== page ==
Going through the report, one of the footnotes briefly references an op-ed of mine that appeared in the Boston Globe last August and can be found here.
It’s interesting to see the Senate report touch upon the crude oil/wheat connection — the authors are absolutely right to see linkage. That connection is the fact that we are treating contract markets (whether exchange traded futures or OTC swaps) as if they were capital markets. These markets were designed with different ends in mind (contract markets are designed for risk transference, while capital markets are designed for investment), and require different rules of governance.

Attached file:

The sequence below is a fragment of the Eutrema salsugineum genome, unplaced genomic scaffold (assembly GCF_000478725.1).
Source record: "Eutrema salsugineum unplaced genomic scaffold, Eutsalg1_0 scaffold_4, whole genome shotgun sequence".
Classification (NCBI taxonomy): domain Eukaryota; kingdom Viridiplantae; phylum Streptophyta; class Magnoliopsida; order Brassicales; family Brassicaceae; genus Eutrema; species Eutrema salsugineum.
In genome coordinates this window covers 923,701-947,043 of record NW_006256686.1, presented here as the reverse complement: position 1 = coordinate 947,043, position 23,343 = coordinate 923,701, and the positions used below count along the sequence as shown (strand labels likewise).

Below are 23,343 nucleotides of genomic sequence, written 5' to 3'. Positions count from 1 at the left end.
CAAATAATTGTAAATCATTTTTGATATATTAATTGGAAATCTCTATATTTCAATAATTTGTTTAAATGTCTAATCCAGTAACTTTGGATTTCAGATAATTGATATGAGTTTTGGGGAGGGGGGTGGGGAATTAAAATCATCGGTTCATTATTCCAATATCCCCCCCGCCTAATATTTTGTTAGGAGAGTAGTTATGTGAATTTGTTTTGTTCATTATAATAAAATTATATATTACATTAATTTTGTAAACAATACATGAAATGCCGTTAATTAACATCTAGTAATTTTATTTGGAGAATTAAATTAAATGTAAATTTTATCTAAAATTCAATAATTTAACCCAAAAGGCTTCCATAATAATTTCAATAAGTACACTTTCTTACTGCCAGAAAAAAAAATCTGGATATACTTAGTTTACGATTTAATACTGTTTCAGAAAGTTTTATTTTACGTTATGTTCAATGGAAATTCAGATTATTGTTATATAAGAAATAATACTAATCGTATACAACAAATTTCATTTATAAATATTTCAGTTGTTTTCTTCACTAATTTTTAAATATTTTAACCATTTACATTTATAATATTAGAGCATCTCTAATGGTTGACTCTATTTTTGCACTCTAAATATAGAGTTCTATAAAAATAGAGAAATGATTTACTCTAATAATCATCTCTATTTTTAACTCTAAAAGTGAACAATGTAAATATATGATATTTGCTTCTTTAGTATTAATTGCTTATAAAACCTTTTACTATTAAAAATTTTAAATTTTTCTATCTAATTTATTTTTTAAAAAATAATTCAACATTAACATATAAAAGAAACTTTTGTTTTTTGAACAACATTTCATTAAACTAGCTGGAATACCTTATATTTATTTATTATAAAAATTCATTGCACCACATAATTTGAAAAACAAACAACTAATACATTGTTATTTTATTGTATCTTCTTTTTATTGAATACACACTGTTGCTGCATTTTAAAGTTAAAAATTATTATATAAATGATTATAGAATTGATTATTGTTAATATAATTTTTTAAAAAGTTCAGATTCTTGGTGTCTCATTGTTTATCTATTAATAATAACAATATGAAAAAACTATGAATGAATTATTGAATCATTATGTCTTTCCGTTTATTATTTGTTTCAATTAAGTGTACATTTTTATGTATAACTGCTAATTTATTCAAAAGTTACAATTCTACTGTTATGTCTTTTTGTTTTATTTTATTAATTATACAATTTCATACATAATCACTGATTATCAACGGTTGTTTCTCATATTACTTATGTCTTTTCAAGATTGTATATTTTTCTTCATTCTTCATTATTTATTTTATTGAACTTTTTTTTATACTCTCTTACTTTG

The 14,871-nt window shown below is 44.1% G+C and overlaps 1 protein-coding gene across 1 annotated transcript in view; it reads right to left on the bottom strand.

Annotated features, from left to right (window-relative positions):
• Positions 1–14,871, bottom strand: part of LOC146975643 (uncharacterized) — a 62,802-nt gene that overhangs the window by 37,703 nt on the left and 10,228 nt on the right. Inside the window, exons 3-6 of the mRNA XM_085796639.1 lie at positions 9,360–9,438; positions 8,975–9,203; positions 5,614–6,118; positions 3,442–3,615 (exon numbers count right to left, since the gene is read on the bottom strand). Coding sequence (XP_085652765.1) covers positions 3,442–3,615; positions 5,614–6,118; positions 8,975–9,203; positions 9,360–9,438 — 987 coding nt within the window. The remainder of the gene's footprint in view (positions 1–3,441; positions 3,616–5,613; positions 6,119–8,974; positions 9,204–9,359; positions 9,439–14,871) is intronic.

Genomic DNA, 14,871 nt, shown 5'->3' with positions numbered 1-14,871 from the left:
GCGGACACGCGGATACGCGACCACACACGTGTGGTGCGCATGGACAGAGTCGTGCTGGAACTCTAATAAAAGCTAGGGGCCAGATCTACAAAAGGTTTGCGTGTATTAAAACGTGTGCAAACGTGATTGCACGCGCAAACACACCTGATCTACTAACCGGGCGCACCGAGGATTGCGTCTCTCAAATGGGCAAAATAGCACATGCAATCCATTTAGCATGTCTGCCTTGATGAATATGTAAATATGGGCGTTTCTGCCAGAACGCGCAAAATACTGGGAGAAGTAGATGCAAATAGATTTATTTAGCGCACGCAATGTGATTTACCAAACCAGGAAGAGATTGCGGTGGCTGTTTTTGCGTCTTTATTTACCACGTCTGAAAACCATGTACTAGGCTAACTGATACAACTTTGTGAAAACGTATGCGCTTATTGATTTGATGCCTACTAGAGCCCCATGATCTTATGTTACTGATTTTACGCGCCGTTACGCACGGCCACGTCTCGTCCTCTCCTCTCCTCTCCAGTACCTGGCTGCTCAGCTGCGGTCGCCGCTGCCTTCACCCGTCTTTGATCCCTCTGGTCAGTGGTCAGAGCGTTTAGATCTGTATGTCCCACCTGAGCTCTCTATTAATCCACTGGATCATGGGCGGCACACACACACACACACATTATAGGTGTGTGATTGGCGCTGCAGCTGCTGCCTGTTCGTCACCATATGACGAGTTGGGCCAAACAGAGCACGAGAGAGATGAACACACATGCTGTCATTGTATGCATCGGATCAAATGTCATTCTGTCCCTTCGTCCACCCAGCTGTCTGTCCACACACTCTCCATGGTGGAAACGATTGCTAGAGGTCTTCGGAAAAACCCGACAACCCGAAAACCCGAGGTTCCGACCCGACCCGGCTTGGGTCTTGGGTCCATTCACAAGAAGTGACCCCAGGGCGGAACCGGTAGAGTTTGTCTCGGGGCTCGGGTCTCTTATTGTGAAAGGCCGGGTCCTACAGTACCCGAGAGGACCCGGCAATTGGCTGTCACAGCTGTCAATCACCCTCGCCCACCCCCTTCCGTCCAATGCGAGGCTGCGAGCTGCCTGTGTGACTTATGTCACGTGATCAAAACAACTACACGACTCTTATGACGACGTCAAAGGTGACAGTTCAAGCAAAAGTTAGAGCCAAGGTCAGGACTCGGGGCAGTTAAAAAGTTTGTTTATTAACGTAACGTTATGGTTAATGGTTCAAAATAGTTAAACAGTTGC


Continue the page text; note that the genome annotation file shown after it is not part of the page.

Whenever I write about the need for regulatory reform in these markets, I get some responses accusing me of everything from gross ignorance of the commodity markets to Marxism. The need for reform is consistent with broad free-market beliefs, but recognizes that those markets need governance (not necessarily governmental) to protect their integrity. In the capital markets, everyone accepts the need for prohibitions against front-running customer orders or trading on inside information. Contract markets need rules, too, (e.g., speculative position limits) and while these rules differ from those that govern investment markets, we should accept that they are no less critical.